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Algorithm for dB vs time graph for one frequency from FFT?

  1. Dec 13, 2016 #1
    I'm doing a physics experiment for school, for which I am measuring the reverb time for specific frequencies in a room. What I did was record a 1000 Hz sound, and some time after it, and looked at its FFT on Audacity to see the intensity of just 1000 Hz at a given time. Manually, I can do this for t=0.2s, 0.4s... so on and compare the values, but I want an algorithm that shows me the decay of the 1000 Hz sound from the FFT by plotting a graph of the intensity vs time of the 1000 Hz. Is there an existing software that does this? I am not able to find it anywhere.

    (this is my first question here, sorry for any mistakes.)
  2. jcsd
  3. Dec 13, 2016 #2


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    Staff: Mentor

    Welcome to the PF.

    I believe that the FFT usually assumes a stationary (non-changing) signal versus time as its input. If the signal is changing only very slowly over time, you could use multiple FFTs to give you your 1000Hz data. But it sounds like your sound is decaying relatively quickly? If so, can you find/use a digital filter (bandpass) instead? Is that available as a phone app as well?

    EDIT -- What is Audacity? Is it a phone app or something else?
  4. Dec 13, 2016 #3
    Using multiple FFTs was my initial idea, but I was wondering if it was possible for a software to plot this graph for me, as it seems like a lot of trouble to do it manually (especially since I am doing 5 different frequencies)
  5. Dec 13, 2016 #4


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    Staff: Mentor

    Good questions and good project.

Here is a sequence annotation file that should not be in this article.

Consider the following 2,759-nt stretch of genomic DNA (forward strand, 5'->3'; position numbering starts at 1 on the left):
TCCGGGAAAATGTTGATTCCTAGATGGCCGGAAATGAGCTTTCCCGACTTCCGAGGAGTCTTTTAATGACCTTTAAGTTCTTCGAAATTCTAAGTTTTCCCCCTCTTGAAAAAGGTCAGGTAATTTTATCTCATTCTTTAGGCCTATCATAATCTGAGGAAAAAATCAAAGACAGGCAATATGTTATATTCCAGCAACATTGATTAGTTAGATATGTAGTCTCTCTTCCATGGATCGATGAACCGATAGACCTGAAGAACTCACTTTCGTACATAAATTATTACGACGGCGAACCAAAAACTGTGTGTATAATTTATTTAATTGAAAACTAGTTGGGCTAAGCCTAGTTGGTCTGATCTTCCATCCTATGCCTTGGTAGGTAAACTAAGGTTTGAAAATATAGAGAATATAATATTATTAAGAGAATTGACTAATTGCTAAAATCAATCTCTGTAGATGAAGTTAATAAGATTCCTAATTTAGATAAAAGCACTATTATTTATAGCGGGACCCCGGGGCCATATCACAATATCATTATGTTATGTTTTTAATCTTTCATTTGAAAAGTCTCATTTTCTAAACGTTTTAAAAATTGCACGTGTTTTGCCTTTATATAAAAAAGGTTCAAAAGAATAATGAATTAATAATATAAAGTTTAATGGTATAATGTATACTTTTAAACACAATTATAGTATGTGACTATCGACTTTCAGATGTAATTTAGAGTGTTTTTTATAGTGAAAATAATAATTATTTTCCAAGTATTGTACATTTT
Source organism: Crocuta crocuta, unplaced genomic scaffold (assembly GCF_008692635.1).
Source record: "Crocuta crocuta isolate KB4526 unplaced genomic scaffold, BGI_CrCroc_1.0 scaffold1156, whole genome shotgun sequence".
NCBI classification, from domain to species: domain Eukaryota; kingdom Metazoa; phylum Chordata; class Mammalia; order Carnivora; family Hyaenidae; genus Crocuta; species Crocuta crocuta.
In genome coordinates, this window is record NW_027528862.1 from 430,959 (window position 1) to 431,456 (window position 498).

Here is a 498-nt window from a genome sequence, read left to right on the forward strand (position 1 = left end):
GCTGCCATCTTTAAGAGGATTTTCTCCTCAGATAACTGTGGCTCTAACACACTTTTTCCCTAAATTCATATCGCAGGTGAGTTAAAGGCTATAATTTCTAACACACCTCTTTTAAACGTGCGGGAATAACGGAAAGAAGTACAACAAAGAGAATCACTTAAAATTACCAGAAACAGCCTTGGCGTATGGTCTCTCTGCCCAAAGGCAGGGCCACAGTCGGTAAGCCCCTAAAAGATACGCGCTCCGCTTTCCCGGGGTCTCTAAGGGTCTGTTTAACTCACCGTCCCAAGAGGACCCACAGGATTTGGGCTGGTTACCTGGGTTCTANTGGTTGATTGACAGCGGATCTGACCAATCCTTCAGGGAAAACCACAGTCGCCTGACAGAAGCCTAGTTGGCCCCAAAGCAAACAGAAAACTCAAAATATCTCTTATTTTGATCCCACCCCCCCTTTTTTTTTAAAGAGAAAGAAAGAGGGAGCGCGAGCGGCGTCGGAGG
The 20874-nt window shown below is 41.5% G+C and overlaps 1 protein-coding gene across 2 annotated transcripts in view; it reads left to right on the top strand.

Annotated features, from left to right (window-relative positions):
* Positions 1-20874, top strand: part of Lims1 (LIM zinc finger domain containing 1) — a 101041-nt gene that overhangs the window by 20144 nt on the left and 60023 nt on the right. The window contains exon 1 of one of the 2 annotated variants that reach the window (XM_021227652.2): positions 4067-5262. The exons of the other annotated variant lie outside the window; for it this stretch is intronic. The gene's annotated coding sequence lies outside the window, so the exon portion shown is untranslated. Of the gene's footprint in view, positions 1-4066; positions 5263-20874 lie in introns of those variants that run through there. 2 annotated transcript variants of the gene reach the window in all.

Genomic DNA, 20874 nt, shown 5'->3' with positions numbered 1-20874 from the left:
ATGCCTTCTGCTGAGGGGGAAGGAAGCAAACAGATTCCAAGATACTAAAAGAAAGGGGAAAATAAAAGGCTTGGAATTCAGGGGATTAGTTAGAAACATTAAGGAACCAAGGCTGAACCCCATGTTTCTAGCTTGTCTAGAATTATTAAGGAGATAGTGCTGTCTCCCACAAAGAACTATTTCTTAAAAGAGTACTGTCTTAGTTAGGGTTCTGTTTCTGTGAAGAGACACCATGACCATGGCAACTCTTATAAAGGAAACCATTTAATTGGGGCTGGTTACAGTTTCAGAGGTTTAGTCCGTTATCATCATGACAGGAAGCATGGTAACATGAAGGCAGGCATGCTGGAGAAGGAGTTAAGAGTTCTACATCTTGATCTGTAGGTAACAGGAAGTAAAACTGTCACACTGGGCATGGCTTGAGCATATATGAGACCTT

Do you understand the difference between an FFT and digital signal processing? It's important to understand when to use different tools for different situations. We can help you learn about the differences. What reading have you been doing about FFTs and DSP so far? :smile:
  6. Dec 14, 2016 #5
    It sounds like what you want is a spectrogram. Except you are only interested in isolating ~1000Hz and making a single 2D plot?

    You can compute this in matlab if you have access, and then just grab whichever bins you want from the output.

    Python is a good alternative.

    It's a good exercise to use a library like these within a programming language to compute ffts for time series data analysis, as you will have to learn some interesting fundamentals about discrete signals and sample rates in order choose the parameters and prepare and handle the input and output. In the end you should have a better understanding exactly what it is you're seeing, rather than just using some application and being left with only a high level understanding.

    Audacity may have the functionality to give you something like what you want, but I'm not sure how flexible this is. I would recommend to use matlab or python or some other language/library still.
    Last edited: Dec 14, 2016
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